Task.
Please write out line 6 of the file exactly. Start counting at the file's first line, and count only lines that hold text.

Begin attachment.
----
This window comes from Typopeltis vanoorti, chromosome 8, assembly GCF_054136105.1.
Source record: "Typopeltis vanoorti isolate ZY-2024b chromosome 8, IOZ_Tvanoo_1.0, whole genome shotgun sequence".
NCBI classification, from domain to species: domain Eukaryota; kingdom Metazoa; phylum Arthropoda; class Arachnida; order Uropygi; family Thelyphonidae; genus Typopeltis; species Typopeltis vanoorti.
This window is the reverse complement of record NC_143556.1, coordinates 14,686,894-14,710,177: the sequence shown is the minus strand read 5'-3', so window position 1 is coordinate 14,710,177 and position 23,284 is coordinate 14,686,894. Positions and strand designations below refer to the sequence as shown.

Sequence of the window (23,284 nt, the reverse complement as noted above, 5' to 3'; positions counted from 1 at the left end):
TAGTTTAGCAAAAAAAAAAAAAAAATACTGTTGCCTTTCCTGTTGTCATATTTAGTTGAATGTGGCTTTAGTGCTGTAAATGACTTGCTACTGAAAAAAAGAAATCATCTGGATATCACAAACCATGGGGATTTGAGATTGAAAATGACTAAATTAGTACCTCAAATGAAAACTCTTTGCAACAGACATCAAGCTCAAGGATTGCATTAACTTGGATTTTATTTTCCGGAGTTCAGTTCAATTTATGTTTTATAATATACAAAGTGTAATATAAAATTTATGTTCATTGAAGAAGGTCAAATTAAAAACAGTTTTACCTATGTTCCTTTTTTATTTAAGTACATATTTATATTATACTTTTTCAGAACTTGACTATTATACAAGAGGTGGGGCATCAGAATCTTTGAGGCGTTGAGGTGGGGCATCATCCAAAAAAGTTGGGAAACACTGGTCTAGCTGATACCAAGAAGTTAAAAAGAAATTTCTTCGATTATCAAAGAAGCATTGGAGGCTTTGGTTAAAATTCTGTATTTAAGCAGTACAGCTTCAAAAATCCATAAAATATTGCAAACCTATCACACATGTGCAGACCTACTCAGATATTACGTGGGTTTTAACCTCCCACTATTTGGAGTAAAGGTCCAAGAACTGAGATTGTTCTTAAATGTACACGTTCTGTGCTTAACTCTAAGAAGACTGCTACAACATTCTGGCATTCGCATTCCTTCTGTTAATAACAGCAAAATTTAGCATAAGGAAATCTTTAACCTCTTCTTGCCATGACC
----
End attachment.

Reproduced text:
TAGTTTAGCAAAAAAAAAAAAAAAATACTGTTGCCTTTCCTGTTGTCATATTTAGTTGAATGTGGCTTTAGTGCTGTAAATGACTTGCTACTGAAAAAAAGAAATCATCTGGATATCACAAACCATGGGGATTTGAGATTGAAAATGACTAAATTAGTACCTCAAATGAAAACTCTTTGCAACAGACATCAAGCTCAAGGATTGCATTAACTTGGATTTTATTTTCCGGAGTTCAGTTCAATTTATGTTTTATAATATACAAAGTGTAATATAAAATTTATGTTCATTGAAGAAGGTCAAATTAAAAACAGTTTTACCTATGTTCCTTTTTTATTTAAGTACATATTTATATTATACTTTTTCAGAACTTGACTATTATACAAGAGGTGGGGCATCAGAATCTTTGAGGCGTTGAGGTGGGGCATCATCCAAAAAAGTTGGGAAACACTGGTCTAGCTGATACCAAGAAGTTAAAAAGAAATTTCTTCGATTATCAAAGAAGCATTGGAGGCTTTGGTTAAAATTCTGTATTTAAGCAGTACAGCTTCAAAAATCCATAAAATATTGCAAACCTATCACACATGTGCAGACCTACTCAGATATTACGTGGGTTTTAACCTCCCACTATTTGGAGTAAAGGTCCAAGAACTGAGATTGTTCTTAAATGTACACGTTCTGTGCTTAACTCTAAGAAGACTGCTACAACATTCTGGCATTCGCATTCCTTCTGTTAATAACAGCAAAATTTAGCATAAGGAAATCTTTAACCTCTTCTTGCCATGACC